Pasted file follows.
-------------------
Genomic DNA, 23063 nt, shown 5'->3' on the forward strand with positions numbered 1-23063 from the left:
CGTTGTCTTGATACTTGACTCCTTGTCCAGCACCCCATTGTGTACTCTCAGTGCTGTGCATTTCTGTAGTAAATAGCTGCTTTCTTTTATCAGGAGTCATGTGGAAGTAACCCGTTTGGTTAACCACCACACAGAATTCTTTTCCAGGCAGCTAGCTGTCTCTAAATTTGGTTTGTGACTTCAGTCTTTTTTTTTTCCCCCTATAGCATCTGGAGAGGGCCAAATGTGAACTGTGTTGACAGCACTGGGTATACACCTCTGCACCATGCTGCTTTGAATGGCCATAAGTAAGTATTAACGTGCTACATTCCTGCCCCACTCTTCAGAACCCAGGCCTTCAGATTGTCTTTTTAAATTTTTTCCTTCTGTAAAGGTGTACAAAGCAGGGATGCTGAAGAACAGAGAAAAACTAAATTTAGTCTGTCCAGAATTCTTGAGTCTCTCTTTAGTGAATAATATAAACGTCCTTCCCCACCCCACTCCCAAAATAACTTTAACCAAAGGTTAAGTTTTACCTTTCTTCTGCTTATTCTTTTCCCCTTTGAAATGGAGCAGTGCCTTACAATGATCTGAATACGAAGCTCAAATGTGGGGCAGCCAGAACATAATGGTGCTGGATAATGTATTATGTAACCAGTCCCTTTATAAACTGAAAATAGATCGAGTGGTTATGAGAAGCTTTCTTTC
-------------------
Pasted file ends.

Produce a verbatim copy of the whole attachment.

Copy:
Genomic DNA, 23063 nt, shown 5'->3' on the forward strand with positions numbered 1-23063 from the left:
CGTTGTCTTGATACTTGACTCCTTGTCCAGCACCCCATTGTGTACTCTCAGTGCTGTGCATTTCTGTAGTAAATAGCTGCTTTCTTTTATCAGGAGTCATGTGGAAGTAACCCGTTTGGTTAACCACCACACAGAATTCTTTTCCAGGCAGCTAGCTGTCTCTAAATTTGGTTTGTGACTTCAGTCTTTTTTTTTTCCCCCTATAGCATCTGGAGAGGGCCAAATGTGAACTGTGTTGACAGCACTGGGTATACACCTCTGCACCATGCTGCTTTGAATGGCCATAAGTAAGTATTAACGTGCTACATTCCTGCCCCACTCTTCAGAACCCAGGCCTTCAGATTGTCTTTTTAAATTTTTTCCTTCTGTAAAGGTGTACAAAGCAGGGATGCTGAAGAACAGAGAAAAACTAAATTTAGTCTGTCCAGAATTCTTGAGTCTCTCTTTAGTGAATAATATAAACGTCCTTCCCCACCCCACTCCCAAAATAACTTTAACCAAAGGTTAAGTTTTACCTTTCTTCTGCTTATTCTTTTCCCCTTTGAAATGGAGCAGTGCCTTACAATGATCTGAATACGAAGCTCAAATGTGGGGCAGCCAGAACATAATGGTGCTGGATAATGTATTATGTAACCAGTCCCTTTATAAACTGAAAATAGATCGAGTGGTTATGAGAAGCTTTCTTTC